Death Metal Underground

Codex Obscurum – Issue Three

December 31, 2013 –
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The third edition of contemporary old school print zine Codex Obscurum brings vast improvements to this already-promising zine. Under the guidance of editor Kevin Ord, Codex Obscurum has improved its readability, positioned its content for an in-depth view of the metal scene, become more consistent about its most important sections and added experimental content that expands what we think of metal zines.

The first thing a reader will notice is that readability is improved. This refers to the visual appearance of the text and how easy it is on our eyes. Since the 1980s, computer and printer technology for the average person have improved (all of this cool stuff was available then, you just couldn’t afford it). As a result, backgrounds and gradients are more likely to be used, as are complex fonts. The problem with that is that when the result is put out through a Xerox-like format, these fancy things can blur together or create contrast differences that apply torque to human optic nerves. This time around, the Codex Obscurum guys dialed back the fonts and went for more computer-y fonts on lighter backgrounds. Their best format remains the one they used for the Summoning, Disma and Nocturnal Deathstrike Records interviews, which is a white page with a border of hand-drawn art. Of course, this is the most expensive to create because it requires a human artist, but I wish the whole zine could be this way. It’s a killer look that is both like the old school and takes advantage of newer layout abilities. I also don’t mind if the whole zine is in Times New Roman and a good sans-serif font. That being said, however, readability is massively improved here and layouts mentioned above are positively gorgeous. It reminds me of the best of the 1980s zines that always seemed like little art books.

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In terms of content, Codex Obscurum was never a slouch. Previous issues included high profile acts like Incantation, Skepticism, Morpheus Descends and Rozz Williams. Issue #3 has chats with Saint Vitus, Mortuary Drape, Disma and Summoning among others, raising the Codex Obscurum profile even further. The zine has also stabilized its organization so that the vital content is present and in the roughly expected proportions. There are more record reviews and a solid block of interviews framed by show reports and features. In particular, having a big block of record reviews at the end is useful for the person who picks up a zine to figure out “what’s happening” in the metal world and might have a few minutes to scan for something fun to buy at the end of a long work-week. This “feels” more solid as a zine since the relevant content keeps coming and there’s no filler, with firm boundaries between sections such that none of them seem to be second-class citizens. In addition, Codex Obscurum has added experimental content in the form of stories and reflections. While some of this was indicated in the past, such as the surreal and passionate tribute to Slayer‘s Jeff Hanneman from the second issue, here there’s a crossover more like a bleed-in from a literary zine or chapbook. The result helps the end of the zine not trail off, but offer solid content of variegated types consistently throughout.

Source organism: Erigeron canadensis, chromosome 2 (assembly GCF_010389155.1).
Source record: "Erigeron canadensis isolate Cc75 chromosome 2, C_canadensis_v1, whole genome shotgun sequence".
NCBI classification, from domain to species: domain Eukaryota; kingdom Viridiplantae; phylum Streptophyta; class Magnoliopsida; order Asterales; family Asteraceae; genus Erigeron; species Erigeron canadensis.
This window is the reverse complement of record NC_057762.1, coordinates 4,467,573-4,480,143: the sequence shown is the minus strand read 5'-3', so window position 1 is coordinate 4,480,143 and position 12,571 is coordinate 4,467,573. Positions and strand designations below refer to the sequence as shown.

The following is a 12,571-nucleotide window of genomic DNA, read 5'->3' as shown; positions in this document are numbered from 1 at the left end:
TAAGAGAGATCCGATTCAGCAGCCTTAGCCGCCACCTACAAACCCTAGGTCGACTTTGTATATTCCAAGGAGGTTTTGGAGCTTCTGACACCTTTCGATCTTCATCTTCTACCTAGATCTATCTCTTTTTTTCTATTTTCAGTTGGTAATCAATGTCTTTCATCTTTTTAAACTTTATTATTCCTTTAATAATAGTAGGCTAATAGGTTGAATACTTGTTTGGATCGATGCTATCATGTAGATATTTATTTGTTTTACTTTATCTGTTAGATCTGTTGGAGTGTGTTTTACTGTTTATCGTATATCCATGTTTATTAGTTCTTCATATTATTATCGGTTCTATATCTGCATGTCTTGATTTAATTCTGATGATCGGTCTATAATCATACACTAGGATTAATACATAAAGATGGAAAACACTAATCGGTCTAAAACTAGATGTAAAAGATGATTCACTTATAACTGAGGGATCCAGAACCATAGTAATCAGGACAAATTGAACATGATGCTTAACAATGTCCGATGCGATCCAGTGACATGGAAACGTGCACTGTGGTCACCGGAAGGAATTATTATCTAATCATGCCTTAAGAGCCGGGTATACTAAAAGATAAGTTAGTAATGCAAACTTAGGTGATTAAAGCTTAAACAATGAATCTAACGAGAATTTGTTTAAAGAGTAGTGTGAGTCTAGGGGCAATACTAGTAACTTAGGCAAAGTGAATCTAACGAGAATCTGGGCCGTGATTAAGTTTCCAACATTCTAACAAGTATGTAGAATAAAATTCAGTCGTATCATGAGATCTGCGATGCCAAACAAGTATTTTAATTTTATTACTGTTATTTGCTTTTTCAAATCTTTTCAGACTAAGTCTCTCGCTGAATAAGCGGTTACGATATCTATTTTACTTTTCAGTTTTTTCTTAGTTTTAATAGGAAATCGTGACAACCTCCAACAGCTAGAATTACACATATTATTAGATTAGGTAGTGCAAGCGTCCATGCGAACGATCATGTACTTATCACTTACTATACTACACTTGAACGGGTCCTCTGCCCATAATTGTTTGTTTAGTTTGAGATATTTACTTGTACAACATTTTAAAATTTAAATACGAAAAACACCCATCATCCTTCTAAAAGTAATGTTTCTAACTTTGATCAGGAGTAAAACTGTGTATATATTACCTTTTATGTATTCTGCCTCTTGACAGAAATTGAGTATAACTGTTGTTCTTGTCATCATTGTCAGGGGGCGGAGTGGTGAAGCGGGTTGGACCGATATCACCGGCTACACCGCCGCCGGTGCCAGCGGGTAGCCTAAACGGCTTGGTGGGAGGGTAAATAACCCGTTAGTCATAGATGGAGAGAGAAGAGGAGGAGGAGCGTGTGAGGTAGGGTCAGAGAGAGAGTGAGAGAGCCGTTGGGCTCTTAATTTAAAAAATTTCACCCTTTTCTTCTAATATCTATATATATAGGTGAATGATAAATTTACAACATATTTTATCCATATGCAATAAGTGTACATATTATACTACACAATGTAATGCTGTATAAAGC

The result of all of the above is that the third issue of Codex Obscurum shows this zine picking up where the past left off, and going further. Not only that but it does so with high quality and in a way that gives this zine its own personality and brand. I’m looking forward to seeing more from Codex Obscurum as it races forward into the future …of the past.

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Underground Never Dies! metal fanzine book nears release

October 9, 2013 –

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“Underground Never Dies!” chronicles the underground metal explosion of the mid-1980s through early 1990s when a decentralized volunteer force created a parallel music industry for music that had no commercial appeal, but a fervent sense of truth and opposition to some aspects of post-modern civilization.

With over 500 pages of interviews, photos, excerpts from period fanzines and artwork, “Underground Never Dies!” addresses the complex interweaving of bands, fans, zines, promoters, artists and labels that fostered the underground metal movement and allowed it to expand with maximum flexibility.

Written by Grinder Magazine Editor Andrés Padilla, the book includes fanzines from around the world as well as an extensive selection of underground flyers, so it will be not only a narrative of the history of underground metal, but also a massive and interesting menu of diverse viewpoints for devotees of underground metal genres such as death metal, black metal, grindcore and doom metal.

Doomentia Press will publish and distribute “Underground Never Dies!” which will include a compilation 12″ LP featuring historically important bands exhumed from the 80s, such as Slaughter Lord (Australia), Mutilated (France), Incubus (Florida, USA), Poison (Germany), Exmortis (USA), Fatal (USA), Armoros (Canada), Mental Decay (Denmark), Funeral Nation (USA) and Insanity (USA) among others. Presented in gatefold format, and limited to the first 500 copies of the book, the LP will be followed by CD and tape versions of the same material with added bonus tracks.

Cover art by Mark Riddick accompanies introductions by Ian Christe (Bazillion Points), Chris Reifert (Autopsy), Erik Danielsson (Watain) and Alan Moses (Glorious Times). This celebration of the underground will attempt to make sense of the fertile but chaotic years of its origins.

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